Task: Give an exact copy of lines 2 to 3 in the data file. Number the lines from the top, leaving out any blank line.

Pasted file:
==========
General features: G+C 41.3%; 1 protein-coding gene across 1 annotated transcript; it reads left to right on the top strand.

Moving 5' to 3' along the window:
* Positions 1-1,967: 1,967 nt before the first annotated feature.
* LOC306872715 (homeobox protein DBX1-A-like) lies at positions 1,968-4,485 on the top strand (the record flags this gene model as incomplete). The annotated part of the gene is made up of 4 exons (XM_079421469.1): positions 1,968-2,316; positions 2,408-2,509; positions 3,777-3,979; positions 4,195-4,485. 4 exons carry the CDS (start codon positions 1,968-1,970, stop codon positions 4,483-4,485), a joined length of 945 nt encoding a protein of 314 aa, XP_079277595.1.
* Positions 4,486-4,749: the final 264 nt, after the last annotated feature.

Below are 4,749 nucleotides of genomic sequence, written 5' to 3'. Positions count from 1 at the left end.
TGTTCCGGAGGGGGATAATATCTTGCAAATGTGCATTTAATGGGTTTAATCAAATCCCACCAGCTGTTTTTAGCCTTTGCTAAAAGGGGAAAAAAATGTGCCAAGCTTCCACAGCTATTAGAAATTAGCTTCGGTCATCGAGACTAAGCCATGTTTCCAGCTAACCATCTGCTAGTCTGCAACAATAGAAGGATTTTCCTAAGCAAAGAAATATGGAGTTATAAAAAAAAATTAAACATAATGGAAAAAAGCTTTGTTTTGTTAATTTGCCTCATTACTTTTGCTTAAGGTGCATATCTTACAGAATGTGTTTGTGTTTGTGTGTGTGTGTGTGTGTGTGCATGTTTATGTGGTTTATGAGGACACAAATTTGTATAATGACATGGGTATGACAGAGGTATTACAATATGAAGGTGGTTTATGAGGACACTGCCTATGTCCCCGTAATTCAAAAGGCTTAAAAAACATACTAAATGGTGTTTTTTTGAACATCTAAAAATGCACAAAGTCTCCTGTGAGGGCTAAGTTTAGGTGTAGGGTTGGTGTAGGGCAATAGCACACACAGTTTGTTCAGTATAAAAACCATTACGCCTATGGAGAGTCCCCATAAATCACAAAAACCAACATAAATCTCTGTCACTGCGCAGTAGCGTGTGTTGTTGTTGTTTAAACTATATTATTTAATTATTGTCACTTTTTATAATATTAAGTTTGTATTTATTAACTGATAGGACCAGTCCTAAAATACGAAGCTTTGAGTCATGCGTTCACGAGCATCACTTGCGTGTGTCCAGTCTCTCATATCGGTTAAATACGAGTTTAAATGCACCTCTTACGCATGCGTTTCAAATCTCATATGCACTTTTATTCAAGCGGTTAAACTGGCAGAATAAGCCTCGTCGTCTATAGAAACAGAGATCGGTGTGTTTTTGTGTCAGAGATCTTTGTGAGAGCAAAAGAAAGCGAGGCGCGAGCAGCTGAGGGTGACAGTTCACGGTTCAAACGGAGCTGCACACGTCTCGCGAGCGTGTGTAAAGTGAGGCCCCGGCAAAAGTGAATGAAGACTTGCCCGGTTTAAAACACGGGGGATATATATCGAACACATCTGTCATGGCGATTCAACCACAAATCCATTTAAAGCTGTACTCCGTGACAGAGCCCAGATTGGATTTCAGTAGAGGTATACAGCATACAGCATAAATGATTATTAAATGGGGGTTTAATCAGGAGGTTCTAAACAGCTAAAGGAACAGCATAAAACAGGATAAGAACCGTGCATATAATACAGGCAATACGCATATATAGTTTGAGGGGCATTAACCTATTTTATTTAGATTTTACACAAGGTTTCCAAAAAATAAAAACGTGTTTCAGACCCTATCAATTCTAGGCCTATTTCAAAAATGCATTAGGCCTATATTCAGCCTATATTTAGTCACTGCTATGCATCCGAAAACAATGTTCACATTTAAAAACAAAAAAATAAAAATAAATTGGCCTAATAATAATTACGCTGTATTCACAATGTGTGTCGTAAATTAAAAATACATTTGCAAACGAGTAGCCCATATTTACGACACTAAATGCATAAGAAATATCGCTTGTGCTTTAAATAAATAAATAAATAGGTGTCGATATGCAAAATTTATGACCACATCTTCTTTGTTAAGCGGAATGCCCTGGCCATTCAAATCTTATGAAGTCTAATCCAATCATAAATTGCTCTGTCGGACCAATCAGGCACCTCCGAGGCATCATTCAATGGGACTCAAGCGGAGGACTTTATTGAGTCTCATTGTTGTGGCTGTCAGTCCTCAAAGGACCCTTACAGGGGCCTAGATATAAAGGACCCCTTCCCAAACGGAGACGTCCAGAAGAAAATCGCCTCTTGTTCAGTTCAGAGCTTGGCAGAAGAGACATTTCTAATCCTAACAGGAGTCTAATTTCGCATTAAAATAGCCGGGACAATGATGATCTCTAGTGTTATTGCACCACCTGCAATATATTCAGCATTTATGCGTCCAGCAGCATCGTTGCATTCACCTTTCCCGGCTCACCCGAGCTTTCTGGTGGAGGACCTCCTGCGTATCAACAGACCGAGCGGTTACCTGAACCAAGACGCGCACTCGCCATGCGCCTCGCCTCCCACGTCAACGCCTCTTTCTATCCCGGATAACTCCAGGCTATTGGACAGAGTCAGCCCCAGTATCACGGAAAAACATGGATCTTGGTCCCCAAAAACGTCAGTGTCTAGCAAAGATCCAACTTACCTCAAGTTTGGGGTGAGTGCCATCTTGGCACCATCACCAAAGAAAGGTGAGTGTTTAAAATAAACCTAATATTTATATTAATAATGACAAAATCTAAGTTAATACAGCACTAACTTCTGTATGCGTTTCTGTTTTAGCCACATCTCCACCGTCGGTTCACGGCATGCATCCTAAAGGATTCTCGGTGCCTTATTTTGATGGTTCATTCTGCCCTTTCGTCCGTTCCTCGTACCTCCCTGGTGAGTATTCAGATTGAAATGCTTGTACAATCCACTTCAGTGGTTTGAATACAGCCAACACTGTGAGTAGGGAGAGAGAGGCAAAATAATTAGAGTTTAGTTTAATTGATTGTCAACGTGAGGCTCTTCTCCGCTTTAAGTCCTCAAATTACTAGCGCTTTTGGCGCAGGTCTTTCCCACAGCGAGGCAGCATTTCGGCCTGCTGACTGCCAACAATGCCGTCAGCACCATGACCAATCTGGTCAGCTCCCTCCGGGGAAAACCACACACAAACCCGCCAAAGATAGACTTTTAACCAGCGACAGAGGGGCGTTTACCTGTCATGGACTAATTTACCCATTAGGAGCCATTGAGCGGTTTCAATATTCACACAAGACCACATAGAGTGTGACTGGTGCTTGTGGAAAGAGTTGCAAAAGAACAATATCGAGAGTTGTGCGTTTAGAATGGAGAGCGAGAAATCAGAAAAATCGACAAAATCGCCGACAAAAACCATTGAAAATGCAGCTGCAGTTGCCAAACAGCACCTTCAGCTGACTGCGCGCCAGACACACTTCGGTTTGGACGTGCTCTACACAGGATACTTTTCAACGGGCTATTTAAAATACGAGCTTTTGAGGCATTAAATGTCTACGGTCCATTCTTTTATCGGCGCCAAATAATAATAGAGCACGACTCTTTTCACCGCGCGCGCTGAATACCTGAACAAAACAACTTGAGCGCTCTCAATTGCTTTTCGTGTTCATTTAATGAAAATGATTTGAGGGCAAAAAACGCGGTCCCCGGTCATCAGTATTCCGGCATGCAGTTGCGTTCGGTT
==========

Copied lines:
Moving 5' to 3' along the window:
* Positions 1-1,967: 1,967 nt before the first annotated feature.